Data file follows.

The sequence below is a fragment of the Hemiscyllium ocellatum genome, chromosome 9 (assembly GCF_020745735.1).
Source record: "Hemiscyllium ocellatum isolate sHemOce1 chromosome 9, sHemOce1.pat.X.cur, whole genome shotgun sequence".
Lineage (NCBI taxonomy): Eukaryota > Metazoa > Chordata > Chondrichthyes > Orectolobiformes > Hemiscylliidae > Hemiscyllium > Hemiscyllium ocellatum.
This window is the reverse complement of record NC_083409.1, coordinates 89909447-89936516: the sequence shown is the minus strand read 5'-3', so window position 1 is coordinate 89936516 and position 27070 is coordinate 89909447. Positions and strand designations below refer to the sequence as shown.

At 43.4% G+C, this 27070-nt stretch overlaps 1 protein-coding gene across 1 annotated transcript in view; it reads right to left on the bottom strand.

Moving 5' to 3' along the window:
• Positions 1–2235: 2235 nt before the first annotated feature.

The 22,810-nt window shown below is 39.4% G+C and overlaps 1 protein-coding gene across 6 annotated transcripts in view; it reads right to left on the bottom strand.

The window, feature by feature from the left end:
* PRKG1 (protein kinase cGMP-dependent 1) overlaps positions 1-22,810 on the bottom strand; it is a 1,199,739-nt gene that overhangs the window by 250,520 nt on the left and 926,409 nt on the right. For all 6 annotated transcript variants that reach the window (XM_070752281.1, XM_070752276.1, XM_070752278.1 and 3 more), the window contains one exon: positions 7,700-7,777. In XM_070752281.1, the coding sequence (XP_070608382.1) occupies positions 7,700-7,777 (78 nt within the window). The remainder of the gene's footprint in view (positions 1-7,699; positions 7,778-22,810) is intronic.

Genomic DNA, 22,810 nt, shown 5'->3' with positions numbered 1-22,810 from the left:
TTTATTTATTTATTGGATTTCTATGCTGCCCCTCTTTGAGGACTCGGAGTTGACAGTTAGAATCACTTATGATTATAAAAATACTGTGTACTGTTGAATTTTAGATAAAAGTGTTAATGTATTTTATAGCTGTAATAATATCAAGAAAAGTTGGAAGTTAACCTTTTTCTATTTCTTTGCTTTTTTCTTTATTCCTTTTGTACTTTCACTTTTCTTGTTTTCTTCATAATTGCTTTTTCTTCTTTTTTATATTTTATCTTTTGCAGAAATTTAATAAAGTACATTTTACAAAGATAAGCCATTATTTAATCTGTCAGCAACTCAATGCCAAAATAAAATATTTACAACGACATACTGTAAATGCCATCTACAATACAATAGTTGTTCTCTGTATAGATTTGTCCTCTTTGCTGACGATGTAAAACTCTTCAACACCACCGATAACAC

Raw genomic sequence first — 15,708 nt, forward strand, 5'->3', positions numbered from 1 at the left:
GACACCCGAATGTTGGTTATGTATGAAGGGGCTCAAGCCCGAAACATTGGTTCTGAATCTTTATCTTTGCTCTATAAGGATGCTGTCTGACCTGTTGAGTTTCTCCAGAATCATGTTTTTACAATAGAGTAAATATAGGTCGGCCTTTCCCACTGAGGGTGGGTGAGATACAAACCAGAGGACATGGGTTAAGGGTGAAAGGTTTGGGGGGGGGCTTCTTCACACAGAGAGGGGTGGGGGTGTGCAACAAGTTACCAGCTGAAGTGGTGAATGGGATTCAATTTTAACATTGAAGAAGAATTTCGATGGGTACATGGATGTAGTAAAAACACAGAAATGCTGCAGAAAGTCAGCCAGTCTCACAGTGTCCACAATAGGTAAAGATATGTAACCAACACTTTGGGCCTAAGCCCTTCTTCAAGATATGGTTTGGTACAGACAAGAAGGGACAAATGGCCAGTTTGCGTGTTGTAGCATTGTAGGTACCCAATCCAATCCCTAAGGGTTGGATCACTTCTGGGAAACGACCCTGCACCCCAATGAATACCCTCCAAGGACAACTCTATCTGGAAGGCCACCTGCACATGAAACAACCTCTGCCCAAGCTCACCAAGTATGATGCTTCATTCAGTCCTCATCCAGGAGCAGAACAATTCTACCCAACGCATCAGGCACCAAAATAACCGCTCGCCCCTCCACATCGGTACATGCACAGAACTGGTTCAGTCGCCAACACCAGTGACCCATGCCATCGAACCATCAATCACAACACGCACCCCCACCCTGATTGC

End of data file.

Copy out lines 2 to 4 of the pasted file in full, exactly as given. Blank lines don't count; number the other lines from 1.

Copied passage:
Source record: "Hemiscyllium ocellatum isolate sHemOce1 chromosome 9, sHemOce1.pat.X.cur, whole genome shotgun sequence".
Lineage (NCBI taxonomy): Eukaryota > Metazoa > Chordata > Chondrichthyes > Orectolobiformes > Hemiscylliidae > Hemiscyllium > Hemiscyllium ocellatum.
This window is the reverse complement of record NC_083409.1, coordinates 89909447-89936516: the sequence shown is the minus strand read 5'-3', so window position 1 is coordinate 89936516 and position 27070 is coordinate 89909447. Positions and strand designations below refer to the sequence as shown.